Echinacea, a potent antiviral against SARS-CoV-2

In a recent study published on the medRxiv* preprint server, researchers present all available evidence on the in vivo activity of Echinacea purpure against coronavirus infections from randomized, blinded, and controlled human clinical studies.

Study: Echinacea as a Potential Force against Coronavirus Infections? A Mini-Review of Randomized Controlled Trials in Adults and Children. Image Credit: Anna-Nas / Shutterstock.com

Study: Echinacea as a Potential Force against Coronavirus Infections? A Mini-Review of Randomized Controlled Trials in Adults and Children. Image Credit: Anna-Nas / Shutterstock.com

Since vaccination does not offer 100% protection against the severe acute respiratory syndrome coronavirus 2 (SARS-CoV-2), the demand for antiviral preparations enhancing the immune defense for preventing SARS-CoV-2 infections remains high. Two previous studies have provided crucial evidence on the effectiveness of Echinacea preparations against viral infections, including SARS-CoV-2.

Although its inhibiting effects do not always reach statistical significance for a particular virus, Echinacea purpurea (L.) shows antiviral activity against several enveloped viruses, including SARS-CoV-2 in both in vitro and in vivo physiological concentrations.  

About the study

In the current study, the researchers reviewed a total of 1,687 articles from PubMed and EMBASE databases. From these, two studies met the eligibility criteria and were, therefore, selected for the systematic review. During the initial screening, 988 articles were excluded and 58 more were further excluded, as they did not report respiratory tract or coronavirus infections.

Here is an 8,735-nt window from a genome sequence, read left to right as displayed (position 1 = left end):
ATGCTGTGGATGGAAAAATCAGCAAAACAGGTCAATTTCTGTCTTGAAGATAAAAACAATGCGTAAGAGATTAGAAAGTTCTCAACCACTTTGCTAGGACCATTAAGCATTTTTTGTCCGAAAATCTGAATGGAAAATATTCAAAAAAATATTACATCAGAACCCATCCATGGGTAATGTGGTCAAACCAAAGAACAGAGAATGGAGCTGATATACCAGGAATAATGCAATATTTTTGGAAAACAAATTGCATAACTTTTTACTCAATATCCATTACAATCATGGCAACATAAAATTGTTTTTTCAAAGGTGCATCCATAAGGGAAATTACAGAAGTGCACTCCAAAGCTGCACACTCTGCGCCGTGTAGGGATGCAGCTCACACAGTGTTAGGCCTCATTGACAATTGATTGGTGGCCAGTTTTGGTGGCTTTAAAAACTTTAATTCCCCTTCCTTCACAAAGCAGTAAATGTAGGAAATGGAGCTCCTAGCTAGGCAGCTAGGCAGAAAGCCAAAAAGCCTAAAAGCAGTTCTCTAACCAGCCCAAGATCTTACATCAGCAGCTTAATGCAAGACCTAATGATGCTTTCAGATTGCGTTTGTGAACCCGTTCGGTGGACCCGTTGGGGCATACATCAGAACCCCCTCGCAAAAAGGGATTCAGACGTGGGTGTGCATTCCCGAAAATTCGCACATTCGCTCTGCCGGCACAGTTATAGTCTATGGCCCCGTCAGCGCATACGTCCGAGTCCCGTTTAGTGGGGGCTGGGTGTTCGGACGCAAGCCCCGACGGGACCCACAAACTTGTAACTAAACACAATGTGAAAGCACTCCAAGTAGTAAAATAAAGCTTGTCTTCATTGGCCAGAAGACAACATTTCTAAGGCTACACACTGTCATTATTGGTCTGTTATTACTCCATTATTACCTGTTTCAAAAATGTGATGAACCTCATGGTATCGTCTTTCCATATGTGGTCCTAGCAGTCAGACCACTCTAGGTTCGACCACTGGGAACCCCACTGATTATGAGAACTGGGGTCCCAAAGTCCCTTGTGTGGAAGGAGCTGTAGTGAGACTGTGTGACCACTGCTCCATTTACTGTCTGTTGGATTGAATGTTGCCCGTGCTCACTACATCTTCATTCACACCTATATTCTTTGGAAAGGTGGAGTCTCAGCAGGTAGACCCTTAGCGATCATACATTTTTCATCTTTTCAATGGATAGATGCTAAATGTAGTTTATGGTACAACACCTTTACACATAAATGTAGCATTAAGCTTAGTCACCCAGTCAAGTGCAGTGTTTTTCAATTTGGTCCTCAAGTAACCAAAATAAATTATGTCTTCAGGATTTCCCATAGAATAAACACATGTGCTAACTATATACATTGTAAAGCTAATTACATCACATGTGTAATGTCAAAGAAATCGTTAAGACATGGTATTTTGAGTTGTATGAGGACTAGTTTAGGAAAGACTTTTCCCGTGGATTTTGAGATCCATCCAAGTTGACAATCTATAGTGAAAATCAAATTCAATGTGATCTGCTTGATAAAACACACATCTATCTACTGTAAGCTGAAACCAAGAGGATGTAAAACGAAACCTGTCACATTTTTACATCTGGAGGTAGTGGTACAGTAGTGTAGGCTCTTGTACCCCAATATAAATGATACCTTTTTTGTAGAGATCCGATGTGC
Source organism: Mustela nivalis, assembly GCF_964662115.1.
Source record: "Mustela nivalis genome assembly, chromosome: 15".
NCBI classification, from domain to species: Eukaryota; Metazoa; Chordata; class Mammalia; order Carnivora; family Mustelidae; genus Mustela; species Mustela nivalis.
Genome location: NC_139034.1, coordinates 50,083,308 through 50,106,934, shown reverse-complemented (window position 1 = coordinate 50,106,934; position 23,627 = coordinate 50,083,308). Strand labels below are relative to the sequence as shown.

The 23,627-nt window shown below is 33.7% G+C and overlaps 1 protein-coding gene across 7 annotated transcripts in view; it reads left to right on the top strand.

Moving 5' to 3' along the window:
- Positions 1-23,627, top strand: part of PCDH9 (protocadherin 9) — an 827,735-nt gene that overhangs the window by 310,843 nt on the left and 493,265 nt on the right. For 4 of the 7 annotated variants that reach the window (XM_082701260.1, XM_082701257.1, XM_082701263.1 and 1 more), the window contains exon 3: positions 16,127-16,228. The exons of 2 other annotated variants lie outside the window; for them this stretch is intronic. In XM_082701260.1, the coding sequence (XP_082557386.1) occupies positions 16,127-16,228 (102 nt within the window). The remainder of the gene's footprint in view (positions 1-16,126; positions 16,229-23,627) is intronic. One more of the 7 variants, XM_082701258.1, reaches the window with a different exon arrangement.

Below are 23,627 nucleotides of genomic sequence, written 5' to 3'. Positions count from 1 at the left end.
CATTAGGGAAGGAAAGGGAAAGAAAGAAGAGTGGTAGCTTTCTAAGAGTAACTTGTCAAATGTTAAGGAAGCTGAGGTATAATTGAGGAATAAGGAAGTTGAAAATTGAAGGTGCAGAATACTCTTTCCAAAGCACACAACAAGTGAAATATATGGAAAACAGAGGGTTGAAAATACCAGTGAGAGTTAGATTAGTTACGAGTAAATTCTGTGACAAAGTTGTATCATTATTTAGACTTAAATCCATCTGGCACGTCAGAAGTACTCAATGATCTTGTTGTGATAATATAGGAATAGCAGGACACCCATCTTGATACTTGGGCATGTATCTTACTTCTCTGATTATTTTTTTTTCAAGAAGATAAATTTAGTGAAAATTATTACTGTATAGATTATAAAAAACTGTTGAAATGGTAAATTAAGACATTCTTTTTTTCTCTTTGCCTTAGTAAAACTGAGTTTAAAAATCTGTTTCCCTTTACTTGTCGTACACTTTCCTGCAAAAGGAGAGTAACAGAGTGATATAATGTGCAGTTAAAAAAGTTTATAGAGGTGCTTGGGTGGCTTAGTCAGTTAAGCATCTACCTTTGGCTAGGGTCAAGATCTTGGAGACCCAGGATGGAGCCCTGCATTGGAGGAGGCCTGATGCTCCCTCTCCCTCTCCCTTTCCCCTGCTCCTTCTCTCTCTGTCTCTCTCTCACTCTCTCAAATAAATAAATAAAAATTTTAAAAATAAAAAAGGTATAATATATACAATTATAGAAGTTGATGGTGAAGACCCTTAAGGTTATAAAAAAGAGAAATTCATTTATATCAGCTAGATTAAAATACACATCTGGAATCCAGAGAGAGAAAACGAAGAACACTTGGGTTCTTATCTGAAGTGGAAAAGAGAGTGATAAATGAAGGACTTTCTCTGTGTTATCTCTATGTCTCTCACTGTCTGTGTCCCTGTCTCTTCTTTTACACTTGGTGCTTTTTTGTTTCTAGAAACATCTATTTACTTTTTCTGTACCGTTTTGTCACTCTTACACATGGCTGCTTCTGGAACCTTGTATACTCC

The researchers only qualitatively described outcomes from the two referenced studies. The first study was a double-blinded, placebo-controlled, monocentric randomized controlled trial (RCT) published in 2012, whereas the second study was a double-blinded multi-center RCT was published in 2021 and discussed the use of an Echinacea extract formulated in tablets that were given to children between the ages of 4-12 years living in central Switzerland.

In the selected studies, nasopharyngeal samples for virus testing were collected, blinded, randomized, and adequately controlled. A total of almost 1,000 patient data set was referenced, which included patients who were prescribed 65% (v/v) ethanolic extract (tincture or tablet form) of Echinacea purpurea for four months.

Study findings

Both studies demonstrated the preventive antiviral effects of Echinacea by varying parameters. Taken together, these studies screened numerous respiratory pathogens, some of which included influenza A H1/H3, influenza B, respiratory syncytial virus, and coronavirus 229E/OC43/NL63/HKU1.

Overall, 755 subjects were randomized to receive E. purpurea and 717 participants were eligible for analysis as per safety collective (SAF) in the control (placebo) group of the first referenced study. From 355 eligible subjects of the Echinacea group, there were 21 coronavirus infections and the incidence rate was 5.9%.

Echinacea significantly prevented enveloped virus infections (blue bar, * p=0.0114) and thereof coronaviruses 229E, HKU, NL63 and OC43 (orange bar, ♯ p>0.05) as measured by Jawad et al. 2012. Prevention of coronaviruses was significant for the ITT sub-group (p=0.010).